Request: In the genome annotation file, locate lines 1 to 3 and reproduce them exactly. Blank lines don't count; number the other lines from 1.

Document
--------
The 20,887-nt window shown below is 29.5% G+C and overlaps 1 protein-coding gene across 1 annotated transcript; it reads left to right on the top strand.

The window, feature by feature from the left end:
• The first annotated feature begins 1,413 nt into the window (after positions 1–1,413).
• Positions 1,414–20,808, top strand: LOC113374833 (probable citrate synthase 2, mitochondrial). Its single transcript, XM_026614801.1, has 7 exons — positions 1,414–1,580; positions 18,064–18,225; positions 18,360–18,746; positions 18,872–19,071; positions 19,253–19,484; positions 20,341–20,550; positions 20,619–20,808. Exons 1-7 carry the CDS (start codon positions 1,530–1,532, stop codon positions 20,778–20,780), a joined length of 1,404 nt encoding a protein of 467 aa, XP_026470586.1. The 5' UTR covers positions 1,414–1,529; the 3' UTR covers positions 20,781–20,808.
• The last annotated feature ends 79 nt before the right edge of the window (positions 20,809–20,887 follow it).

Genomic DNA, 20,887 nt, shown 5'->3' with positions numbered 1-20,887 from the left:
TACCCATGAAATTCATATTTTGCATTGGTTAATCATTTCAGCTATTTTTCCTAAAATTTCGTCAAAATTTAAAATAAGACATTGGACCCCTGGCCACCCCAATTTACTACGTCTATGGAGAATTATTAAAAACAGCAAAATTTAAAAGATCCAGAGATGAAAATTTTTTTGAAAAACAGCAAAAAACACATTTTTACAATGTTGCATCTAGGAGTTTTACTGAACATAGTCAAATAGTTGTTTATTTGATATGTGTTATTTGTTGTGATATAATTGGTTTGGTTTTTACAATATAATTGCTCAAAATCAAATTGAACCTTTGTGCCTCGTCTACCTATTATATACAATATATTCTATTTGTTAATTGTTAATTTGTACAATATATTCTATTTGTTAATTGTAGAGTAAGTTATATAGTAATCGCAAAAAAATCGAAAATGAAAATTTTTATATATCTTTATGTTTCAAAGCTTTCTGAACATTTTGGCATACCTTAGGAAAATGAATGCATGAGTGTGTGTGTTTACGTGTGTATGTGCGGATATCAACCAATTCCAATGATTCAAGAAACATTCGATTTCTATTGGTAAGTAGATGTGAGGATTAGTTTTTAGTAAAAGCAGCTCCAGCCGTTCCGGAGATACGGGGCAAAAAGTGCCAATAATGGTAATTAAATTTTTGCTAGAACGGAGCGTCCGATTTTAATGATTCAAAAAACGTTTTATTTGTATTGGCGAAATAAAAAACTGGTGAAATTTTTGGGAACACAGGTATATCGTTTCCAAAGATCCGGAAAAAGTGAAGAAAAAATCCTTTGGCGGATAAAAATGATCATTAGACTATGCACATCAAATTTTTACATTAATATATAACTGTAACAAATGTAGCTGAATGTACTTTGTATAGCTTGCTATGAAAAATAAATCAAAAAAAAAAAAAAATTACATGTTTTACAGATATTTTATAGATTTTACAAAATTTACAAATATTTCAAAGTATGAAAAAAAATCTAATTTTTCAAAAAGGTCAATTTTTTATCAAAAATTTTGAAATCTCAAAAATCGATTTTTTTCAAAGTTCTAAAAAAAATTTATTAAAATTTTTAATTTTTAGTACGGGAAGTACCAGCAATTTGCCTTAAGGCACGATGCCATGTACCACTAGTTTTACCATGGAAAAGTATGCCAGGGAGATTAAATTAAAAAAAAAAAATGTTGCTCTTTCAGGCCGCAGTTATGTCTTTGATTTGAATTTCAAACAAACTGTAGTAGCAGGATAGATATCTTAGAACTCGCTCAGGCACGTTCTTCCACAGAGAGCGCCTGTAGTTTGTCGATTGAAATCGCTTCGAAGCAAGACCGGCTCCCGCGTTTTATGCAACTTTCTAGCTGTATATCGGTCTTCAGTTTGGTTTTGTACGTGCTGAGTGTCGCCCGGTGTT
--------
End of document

The 20,887-nt window shown below is 29.5% G+C and overlaps 1 protein-coding gene across 1 annotated transcript; it reads left to right on the top strand.

The window, feature by feature from the left end:
• The first annotated feature begins 1,413 nt into the window (after positions 1–1,413).